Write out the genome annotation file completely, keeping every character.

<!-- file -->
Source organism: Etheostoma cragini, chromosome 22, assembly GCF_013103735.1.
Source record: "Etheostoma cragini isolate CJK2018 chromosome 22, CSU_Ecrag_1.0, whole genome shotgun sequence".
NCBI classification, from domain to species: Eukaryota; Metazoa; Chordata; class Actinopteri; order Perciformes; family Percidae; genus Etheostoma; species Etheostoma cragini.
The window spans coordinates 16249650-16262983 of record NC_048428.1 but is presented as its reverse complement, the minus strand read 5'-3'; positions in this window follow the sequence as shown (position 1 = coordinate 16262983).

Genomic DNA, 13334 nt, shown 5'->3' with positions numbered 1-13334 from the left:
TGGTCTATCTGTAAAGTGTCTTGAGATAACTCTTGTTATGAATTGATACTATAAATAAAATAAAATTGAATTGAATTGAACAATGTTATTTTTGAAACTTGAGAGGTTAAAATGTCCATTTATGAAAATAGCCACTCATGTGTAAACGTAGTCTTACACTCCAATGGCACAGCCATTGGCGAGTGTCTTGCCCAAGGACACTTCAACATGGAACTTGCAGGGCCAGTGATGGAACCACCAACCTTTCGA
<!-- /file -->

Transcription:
Source organism: Etheostoma cragini, chromosome 22, assembly GCF_013103735.1.
Source record: "Etheostoma cragini isolate CJK2018 chromosome 22, CSU_Ecrag_1.0, whole genome shotgun sequence".
NCBI classification, from domain to species: Eukaryota; Metazoa; Chordata; class Actinopteri; order Perciformes; family Percidae; genus Etheostoma; species Etheostoma cragini.
The window spans coordinates 16249650-16262983 of record NC_048428.1 but is presented as its reverse complement, the minus strand read 5'-3'; positions in this window follow the sequence as shown (position 1 = coordinate 16262983).

Genomic DNA, 13334 nt, shown 5'->3' with positions numbered 1-13334 from the left:
TGGTCTATCTGTAAAGTGTCTTGAGATAACTCTTGTTATGAATTGATACTATAAATAAAATAAAATTGAATTGAATTGAACAATGTTATTTTTGAAACTTGAGAGGTTAAAATGTCCATTTATGAAAATAGCCACTCATGTGTAAACGTAGTCTTACACTCCAATGGCACAGCCATTGGCGAGTGTCTTGCCCAAGGACACTTCAACATGGAACTTGCAGGGCCAGTGATGGAACCACCAACCTTTCGA